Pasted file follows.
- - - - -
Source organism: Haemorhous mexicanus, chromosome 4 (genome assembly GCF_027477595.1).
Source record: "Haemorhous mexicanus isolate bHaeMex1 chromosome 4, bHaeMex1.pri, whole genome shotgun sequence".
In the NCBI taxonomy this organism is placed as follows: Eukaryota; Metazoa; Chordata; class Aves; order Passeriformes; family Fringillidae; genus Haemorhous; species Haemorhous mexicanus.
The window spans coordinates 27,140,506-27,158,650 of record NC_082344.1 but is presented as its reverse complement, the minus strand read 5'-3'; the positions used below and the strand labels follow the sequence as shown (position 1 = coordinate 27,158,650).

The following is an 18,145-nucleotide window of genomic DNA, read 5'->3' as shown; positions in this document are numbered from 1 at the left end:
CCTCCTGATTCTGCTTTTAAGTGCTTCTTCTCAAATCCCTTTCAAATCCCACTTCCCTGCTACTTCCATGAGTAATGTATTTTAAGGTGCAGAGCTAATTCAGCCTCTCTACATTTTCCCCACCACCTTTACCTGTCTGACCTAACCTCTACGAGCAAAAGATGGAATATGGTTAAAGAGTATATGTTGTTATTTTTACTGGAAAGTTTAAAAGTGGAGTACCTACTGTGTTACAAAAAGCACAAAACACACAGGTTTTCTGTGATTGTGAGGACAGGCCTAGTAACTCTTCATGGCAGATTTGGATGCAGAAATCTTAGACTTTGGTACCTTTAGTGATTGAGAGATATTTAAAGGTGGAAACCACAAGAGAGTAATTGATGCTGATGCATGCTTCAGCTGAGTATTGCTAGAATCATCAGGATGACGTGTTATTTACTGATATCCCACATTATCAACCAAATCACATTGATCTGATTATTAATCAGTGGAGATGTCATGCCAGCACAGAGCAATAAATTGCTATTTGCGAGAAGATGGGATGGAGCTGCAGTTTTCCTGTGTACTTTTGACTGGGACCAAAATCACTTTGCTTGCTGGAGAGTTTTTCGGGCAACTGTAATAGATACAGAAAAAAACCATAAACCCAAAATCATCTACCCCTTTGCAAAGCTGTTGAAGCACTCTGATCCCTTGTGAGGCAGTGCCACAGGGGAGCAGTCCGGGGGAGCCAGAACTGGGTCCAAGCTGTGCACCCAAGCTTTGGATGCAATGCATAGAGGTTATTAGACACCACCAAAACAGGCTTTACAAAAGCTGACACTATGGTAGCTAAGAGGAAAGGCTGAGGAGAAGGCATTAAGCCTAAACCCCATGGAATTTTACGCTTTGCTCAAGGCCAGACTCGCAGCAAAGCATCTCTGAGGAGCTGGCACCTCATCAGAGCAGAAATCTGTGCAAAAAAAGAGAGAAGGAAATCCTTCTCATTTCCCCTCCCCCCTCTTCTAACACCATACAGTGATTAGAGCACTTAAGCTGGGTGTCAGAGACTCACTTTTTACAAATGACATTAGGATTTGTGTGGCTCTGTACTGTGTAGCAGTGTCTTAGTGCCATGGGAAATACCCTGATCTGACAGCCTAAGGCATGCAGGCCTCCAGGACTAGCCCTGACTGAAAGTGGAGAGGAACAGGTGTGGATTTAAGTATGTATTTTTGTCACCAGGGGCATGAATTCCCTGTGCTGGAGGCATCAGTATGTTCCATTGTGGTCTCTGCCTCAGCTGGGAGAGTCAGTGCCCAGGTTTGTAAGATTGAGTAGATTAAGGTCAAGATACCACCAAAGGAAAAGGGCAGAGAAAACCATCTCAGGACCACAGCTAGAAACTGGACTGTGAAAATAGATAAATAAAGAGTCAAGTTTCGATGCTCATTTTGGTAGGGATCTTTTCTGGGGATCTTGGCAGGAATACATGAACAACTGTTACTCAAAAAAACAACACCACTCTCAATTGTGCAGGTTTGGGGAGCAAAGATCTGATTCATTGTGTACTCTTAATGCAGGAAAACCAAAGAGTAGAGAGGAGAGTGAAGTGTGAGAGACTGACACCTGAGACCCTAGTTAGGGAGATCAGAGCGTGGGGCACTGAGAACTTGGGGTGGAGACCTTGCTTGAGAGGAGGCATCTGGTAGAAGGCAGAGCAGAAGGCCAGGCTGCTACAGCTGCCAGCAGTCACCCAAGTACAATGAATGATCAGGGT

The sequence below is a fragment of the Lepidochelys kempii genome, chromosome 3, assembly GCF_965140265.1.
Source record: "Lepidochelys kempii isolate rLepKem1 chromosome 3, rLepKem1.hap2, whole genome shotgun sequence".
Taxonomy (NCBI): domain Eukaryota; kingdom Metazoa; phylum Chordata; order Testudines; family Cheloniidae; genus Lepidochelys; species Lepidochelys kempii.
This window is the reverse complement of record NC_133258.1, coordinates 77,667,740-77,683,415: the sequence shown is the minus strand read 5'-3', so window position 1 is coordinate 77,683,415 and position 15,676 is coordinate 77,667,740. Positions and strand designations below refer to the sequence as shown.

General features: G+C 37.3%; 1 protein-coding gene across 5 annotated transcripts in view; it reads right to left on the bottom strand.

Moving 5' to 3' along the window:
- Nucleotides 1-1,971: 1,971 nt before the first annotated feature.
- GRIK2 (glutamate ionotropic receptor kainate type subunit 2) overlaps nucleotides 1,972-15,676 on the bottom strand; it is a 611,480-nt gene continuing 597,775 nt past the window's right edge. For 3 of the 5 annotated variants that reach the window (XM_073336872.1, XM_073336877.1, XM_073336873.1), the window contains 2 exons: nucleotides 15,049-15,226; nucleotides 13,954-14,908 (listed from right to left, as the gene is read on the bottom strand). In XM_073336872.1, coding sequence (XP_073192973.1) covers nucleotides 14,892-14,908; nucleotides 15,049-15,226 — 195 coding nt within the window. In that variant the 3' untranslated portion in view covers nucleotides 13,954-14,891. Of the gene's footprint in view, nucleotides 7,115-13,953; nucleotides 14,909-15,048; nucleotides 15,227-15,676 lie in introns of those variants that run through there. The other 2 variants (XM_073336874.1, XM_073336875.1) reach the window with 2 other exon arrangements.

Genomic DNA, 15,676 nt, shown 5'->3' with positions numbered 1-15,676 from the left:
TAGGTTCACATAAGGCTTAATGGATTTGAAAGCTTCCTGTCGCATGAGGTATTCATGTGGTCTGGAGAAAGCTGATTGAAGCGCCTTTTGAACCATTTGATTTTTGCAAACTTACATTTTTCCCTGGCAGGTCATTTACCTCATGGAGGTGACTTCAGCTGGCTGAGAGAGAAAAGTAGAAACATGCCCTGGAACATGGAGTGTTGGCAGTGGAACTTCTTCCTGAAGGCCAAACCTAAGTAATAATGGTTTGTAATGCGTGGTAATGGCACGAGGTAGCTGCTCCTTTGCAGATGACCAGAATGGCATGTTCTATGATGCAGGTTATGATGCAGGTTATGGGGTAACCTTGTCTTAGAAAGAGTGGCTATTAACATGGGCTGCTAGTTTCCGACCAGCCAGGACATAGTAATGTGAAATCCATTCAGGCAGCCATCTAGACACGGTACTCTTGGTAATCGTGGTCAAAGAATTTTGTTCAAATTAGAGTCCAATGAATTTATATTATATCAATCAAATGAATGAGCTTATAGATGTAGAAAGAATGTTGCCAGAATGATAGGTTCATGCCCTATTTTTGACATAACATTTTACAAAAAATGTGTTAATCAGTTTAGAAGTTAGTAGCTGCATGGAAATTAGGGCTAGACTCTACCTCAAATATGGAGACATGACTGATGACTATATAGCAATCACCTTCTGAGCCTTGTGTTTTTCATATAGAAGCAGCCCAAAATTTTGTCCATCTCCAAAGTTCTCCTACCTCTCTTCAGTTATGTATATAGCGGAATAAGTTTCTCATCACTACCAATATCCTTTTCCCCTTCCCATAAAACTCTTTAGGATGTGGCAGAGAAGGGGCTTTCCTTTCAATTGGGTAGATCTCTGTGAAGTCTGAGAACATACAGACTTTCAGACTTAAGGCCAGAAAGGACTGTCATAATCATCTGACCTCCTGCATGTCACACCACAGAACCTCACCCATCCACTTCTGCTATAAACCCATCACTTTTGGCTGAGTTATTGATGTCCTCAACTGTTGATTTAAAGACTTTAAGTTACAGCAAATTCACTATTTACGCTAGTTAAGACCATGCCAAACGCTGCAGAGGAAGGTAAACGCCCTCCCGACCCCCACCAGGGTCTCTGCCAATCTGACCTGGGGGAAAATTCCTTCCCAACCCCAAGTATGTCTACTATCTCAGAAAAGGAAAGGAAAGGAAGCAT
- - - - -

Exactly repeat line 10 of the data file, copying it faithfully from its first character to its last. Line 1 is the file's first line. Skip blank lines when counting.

This window is the reverse complement of record NC_133258.1, coordinates 77,667,740-77,683,415: the sequence shown is the minus strand read 5'-3', so window position 1 is coordinate 77,683,415 and position 15,676 is coordinate 77,667,740. Positions and strand designations below refer to the sequence as shown.